Finding Life Outside

Our Future in Space: Finding Life Outside

Alan Binder

I have no doubts whatsoever that there’s life, possibly even in our solar system, but elsewhere. We’re finding more and more extraterrestrial planets. The precursors for proteins and stuff are in intergalactic clouds and so on and so forth. We know all these extremophiles that live on the weirdest places on Earth—three miles down, for pity’s sake, eating rock. Life on Earth is in every niche you can think of, eating anything you can think of, even the weirdest things in the world.

In terms of Mars, okay, the meteorite that shows the possible fossils is very controversial, but we’re finding water all over the place. Viking landed, and it was geocentric in its thinking, because as the biologists said, we can only make experiments reflecting our knowledge of life. It was criticized for that, because how do you know that the stuff is going to eat what you’re giving it? Well, we don’t, but that’s the best we can do. We felt the camera was probably the best life-detector, because if something was walking around, you’d see it.

Clearly Mars is a very complex planet. We’re seeing extreme evidence of a water history. A lot of the things are there which would lead you to think that there is life there. Titan, that’s getting very interesting. I guess the thing is, we know how to make the precursors of life, and build up complex organic molecules naturally. I’m not a biologist, I’m a hard-rock type planetary scientist—to me, life is just a natural consequence of planetary evolution, and we will probably find it in places we never dreamed of. Venus, who knows? Venus was certainly a more hospitable planet long, long ago, and if life ever did get started there, life seems to manage to stay around, at least in the microbial form.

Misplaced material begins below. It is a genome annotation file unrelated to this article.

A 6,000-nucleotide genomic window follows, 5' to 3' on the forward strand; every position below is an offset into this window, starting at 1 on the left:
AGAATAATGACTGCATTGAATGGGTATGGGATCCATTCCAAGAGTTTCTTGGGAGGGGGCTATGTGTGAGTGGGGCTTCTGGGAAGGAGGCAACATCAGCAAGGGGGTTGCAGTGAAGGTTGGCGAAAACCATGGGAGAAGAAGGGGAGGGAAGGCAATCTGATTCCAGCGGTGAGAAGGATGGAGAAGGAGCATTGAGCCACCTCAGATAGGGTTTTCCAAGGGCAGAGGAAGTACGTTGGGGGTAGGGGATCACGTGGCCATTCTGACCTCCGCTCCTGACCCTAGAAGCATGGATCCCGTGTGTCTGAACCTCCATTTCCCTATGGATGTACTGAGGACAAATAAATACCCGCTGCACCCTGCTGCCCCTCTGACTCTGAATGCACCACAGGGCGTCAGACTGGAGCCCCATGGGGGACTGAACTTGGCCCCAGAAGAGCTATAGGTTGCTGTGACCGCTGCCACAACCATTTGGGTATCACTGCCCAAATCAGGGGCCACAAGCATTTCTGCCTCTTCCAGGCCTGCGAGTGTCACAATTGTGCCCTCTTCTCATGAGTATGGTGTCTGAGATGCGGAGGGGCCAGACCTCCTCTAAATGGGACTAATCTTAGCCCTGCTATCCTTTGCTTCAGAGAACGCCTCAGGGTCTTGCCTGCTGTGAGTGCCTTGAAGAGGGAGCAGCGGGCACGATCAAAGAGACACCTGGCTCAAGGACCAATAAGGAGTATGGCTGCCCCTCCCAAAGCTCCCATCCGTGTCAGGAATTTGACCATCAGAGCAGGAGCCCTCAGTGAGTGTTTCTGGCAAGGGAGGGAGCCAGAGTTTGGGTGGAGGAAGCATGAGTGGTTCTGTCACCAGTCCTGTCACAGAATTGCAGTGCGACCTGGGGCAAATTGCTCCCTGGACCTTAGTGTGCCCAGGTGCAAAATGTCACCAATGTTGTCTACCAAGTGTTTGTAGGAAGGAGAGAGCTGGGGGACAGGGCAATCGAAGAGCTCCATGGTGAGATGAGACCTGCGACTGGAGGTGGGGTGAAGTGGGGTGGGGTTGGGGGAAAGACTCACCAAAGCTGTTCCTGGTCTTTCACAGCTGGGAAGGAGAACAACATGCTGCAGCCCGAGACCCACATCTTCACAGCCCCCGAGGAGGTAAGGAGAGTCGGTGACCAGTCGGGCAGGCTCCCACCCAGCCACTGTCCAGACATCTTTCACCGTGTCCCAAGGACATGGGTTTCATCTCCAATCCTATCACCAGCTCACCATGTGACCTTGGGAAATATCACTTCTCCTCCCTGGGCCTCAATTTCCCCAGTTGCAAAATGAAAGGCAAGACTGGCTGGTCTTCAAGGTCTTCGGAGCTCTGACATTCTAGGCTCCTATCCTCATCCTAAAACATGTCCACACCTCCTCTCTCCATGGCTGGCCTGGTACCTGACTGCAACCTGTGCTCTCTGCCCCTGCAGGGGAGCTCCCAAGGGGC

I think as we expand into the solar system there’s a reasonable chance we will find life, and I’m convinced that as we expand—as I believe we will—out of the solar system that we will start to find planets where life exists.

Whether or not you get intelligent life is another question. It’s very surprising that SETI [Search for Extra-Terrestrial Intelligence] has still not heard a word. And they have expanded their search a long ways. You’ve got to wonder why. Is intelligent life very seldom? Or does intelligent life terminate itself the way we’re capable of? Or has natural disasters taken out intelligent life? There are many natural disasters that wipe the slate pretty clean. I don’t know. Life, yeah. Intelligent life is probably less frequent, but I’m sure the universe is awfully big and I can’t believe we’re it.

Alfred McEwen

There’s definitely life out there somewhere in the universe. For it to only be here would be totally extraordinary. But where it is, I don’t know; whether it’s in our solar system, I don’t know. It’s all faith at this point. Some people are convinced it’s there just because it’s so tenacious here on Earth—in extreme environments, any place at all it has a chance of existing, it does exist. But we have no real information. There’s some controversial claims about Mars, but basically not accepted by the science community. There’s no real evidence for life—yet.

But it’s a great thing to search for, and I really like the search for life as an overriding science theme for exploration, because it is a science theme, first of all. It isn’t just planting a flag and being patriotic, like going to the Moon was. In order to address that question, you have to address every other scientific question, about the geologic history, the nature of the atmosphere, the space environment. There isn’t anything that is left out of the scientific investigations.